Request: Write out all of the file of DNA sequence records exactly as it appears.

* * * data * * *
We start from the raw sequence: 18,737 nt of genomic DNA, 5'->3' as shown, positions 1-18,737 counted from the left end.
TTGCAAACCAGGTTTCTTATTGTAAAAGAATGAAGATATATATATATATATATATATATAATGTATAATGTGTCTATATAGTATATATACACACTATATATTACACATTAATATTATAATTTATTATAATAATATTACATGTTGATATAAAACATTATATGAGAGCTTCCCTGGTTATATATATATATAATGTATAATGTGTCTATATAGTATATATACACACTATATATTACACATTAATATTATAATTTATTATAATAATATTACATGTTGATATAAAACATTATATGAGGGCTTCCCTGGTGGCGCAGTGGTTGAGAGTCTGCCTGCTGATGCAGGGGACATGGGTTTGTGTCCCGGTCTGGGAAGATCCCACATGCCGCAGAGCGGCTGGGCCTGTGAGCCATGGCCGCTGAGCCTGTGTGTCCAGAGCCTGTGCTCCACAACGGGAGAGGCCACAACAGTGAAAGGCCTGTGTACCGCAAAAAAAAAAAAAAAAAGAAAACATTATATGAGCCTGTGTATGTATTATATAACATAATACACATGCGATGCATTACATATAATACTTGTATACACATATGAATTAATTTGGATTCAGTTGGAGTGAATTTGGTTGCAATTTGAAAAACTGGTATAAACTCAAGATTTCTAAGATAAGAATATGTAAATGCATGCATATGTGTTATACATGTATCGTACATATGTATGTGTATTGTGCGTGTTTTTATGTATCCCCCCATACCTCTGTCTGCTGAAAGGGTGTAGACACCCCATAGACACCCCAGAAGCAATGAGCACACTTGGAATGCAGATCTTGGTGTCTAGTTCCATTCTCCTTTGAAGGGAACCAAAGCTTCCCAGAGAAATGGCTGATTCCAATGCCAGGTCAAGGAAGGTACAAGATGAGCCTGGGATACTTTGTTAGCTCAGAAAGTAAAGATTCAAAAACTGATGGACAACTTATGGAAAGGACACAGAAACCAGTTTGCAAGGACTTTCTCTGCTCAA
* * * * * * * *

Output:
We start from the raw sequence: 18,737 nt of genomic DNA, 5'->3' as shown, positions 1-18,737 counted from the left end.
TTGCAAACCAGGTTTCTTATTGTAAAAGAATGAAGATATATATATATATATATATATATAATGTATAATGTGTCTATATAGTATATATACACACTATATATTACACATTAATATTATAATTTATTATAATAATATTACATGTTGATATAAAACATTATATGAGAGCTTCCCTGGTTATATATATATATAATGTATAATGTGTCTATATAGTATATATACACACTATATATTACACATTAATATTATAATTTATTATAATAATATTACATGTTGATATAAAACATTATATGAGGGCTTCCCTGGTGGCGCAGTGGTTGAGAGTCTGCCTGCTGATGCAGGGGACATGGGTTTGTGTCCCGGTCTGGGAAGATCCCACATGCCGCAGAGCGGCTGGGCCTGTGAGCCATGGCCGCTGAGCCTGTGTGTCCAGAGCCTGTGCTCCACAACGGGAGAGGCCACAACAGTGAAAGGCCTGTGTACCGCAAAAAAAAAAAAAAAAAGAAAACATTATATGAGCCTGTGTATGTATTATATAACATAATACACATGCGATGCATTACATATAATACTTGTATACACATATGAATTAATTTGGATTCAGTTGGAGTGAATTTGGTTGCAATTTGAAAAACTGGTATAAACTCAAGATTTCTAAGATAAGAATATGTAAATGCATGCATATGTGTTATACATGTATCGTACATATGTATGTGTATTGTGCGTGTTTTTATGTATCCCCCCATACCTCTGTCTGCTGAAAGGGTGTAGACACCCCATAGACACCCCAGAAGCAATGAGCACACTTGGAATGCAGATCTTGGTGTCTAGTTCCATTCTCCTTTGAAGGGAACCAAAGCTTCCCAGAGAAATGGCTGATTCCAATGCCAGGTCAAGGAAGGTACAAGATGAGCCTGGGATACTTTGTTAGCTCAGAAAGTAAAGATTCAAAAACTGATGGACAACTTATGGAAAGGACACAGAAACCAGTTTGCAAGGACTTTCTCTGCTCAA